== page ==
The trick is simply to be able to walk. You think that's easy: try being female and having gone anywhere looking presentable. This is why I hardly ever wear heels!
Climbing one mountain in heels was enough was it? :)
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Post by emordnilap »

Two of my four sisters and several other relatives have never driven. They're in England, where the public transport system is reasonable.

It should not be necessary to be able to drive.
I experience pleasure and pains, and pursue goals in service of them, so I cannot reasonably deny the right of other sentient agents to do the same - Steven Pinker
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Post by Snail »

After my current car breaks, is too expensive to repair, and gets scrapped, it'll definitely be my last.

I'm thinking public transport/taxis, folding bromptom-type bike, and walking could be a pretty good combination.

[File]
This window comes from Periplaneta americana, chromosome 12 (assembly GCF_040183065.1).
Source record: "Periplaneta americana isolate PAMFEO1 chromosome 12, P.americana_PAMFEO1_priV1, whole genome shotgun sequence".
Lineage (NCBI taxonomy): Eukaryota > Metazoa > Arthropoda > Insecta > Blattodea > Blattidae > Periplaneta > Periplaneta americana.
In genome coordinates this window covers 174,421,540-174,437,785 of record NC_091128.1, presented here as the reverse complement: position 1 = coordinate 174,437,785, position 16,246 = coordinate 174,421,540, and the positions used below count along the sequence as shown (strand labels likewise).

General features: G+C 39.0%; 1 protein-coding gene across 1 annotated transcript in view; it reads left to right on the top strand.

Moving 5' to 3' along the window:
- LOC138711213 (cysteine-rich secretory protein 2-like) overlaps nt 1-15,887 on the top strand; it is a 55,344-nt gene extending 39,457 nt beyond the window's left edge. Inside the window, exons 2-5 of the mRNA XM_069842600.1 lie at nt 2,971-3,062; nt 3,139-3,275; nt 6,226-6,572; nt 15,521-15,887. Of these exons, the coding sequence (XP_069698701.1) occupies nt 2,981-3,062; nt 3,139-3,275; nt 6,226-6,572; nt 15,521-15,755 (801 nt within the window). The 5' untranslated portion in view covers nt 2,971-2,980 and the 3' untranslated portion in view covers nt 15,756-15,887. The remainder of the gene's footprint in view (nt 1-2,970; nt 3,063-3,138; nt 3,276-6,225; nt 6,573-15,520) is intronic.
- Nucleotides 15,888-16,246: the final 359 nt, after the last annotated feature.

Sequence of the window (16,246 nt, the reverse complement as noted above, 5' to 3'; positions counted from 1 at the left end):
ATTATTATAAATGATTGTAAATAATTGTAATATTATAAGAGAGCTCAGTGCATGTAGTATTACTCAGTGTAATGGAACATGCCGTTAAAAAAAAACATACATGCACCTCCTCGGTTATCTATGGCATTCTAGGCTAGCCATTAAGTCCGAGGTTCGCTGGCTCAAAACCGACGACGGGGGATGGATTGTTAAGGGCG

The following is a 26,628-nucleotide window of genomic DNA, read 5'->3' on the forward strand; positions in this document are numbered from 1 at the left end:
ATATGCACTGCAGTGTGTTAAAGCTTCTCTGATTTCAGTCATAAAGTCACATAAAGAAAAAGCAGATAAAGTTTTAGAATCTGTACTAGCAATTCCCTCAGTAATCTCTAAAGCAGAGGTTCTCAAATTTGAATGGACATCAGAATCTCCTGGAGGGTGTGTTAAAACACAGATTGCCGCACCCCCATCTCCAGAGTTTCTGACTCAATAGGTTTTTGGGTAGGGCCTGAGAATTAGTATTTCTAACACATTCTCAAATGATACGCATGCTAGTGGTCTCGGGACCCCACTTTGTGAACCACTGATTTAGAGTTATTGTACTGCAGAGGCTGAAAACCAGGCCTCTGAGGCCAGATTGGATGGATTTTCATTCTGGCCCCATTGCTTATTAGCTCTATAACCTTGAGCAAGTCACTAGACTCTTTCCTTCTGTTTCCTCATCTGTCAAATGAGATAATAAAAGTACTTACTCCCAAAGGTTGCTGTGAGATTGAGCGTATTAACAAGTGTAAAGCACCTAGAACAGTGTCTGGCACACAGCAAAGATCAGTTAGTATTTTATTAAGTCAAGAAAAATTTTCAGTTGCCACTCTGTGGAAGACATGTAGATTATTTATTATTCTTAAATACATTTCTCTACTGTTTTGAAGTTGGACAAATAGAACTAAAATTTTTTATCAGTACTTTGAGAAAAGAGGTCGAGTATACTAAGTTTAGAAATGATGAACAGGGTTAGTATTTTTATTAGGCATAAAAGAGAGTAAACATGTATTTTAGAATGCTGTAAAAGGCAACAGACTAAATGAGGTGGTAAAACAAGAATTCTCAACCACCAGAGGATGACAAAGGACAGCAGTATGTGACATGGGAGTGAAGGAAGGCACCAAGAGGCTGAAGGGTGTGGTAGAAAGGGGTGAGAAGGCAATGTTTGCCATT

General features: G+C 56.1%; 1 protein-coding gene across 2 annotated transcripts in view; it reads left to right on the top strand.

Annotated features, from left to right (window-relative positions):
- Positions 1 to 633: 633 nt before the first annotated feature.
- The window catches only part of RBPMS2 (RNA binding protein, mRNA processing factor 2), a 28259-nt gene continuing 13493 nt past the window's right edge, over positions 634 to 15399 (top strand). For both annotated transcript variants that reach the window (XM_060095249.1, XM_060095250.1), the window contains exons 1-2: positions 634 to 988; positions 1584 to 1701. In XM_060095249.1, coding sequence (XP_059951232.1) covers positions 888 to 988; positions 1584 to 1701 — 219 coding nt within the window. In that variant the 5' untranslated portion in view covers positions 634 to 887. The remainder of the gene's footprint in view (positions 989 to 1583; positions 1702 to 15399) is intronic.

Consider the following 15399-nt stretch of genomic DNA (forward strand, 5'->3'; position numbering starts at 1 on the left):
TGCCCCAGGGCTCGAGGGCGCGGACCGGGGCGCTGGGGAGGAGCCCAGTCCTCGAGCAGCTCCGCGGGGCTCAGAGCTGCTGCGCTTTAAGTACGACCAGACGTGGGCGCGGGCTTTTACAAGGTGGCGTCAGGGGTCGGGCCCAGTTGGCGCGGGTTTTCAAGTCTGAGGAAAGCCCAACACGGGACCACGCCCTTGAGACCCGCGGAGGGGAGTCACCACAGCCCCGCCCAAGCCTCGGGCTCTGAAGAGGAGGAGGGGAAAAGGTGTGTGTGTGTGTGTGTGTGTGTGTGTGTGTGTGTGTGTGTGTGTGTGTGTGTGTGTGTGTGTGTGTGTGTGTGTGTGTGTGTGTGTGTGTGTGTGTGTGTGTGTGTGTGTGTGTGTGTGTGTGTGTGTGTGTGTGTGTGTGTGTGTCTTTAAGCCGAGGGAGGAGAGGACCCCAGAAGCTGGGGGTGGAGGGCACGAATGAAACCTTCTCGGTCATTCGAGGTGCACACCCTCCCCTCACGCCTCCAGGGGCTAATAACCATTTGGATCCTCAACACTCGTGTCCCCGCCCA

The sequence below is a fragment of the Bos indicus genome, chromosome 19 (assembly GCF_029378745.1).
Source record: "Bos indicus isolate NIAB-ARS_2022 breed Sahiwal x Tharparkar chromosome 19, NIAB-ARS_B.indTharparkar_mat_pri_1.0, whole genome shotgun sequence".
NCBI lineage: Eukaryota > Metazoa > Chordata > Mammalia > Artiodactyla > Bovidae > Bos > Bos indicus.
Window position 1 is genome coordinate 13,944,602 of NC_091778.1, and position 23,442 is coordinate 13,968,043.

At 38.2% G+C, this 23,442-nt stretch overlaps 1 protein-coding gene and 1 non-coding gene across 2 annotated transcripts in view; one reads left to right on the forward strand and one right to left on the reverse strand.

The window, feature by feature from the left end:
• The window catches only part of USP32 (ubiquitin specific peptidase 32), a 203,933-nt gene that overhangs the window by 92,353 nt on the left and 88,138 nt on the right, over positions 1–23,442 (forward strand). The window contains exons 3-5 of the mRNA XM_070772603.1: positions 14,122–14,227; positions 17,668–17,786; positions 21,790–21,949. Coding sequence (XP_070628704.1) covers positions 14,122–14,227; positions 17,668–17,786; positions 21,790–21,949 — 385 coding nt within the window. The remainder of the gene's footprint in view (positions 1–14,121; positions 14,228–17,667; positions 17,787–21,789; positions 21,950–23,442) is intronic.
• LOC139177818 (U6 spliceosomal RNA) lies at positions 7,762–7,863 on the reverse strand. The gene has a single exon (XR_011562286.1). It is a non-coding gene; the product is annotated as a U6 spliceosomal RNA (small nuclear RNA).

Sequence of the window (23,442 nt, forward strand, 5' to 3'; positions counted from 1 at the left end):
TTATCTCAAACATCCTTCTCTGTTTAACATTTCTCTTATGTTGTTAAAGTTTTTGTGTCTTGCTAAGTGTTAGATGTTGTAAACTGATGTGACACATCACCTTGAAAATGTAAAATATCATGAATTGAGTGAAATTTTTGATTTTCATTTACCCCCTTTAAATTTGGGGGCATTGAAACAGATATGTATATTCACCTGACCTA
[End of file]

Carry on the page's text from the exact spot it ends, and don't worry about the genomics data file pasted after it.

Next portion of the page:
The driving license will continue to be useful for those rare occassions I need to hire a van or borrow a car.

A page with written phone numbers of family and friends is useful, if only to give someone a phone-number quickly without hassle. Since everyone uses a mobile-phone now I don't know anybody's number. Or even my own!
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Post by kenneal - lagger »

Snail wrote:... I don't know anybody's number. Or even my own!
Ditto!!
Action is the antidote to despair - Joan Baez
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Post by RenewableCandy »

vtsnowedin wrote:
RenewableCandy wrote:
Since I've never driven,
I can't imagine it.

I gave it quite a go, even took a test, but I've a subtle eyesight prob that makes it very difficult. On UK roads I'd be a bloody menace.
vtsnowedin wrote:
The trick is simply to be able to walk. You think that's easy: try being female and having gone anywhere looking presentable. This is why I hardly ever wear heels!
Climbing one mountain in heels was enough was it? :)
It was Great Malvern actually, after a conference. My feet looked like a war casualty by the end.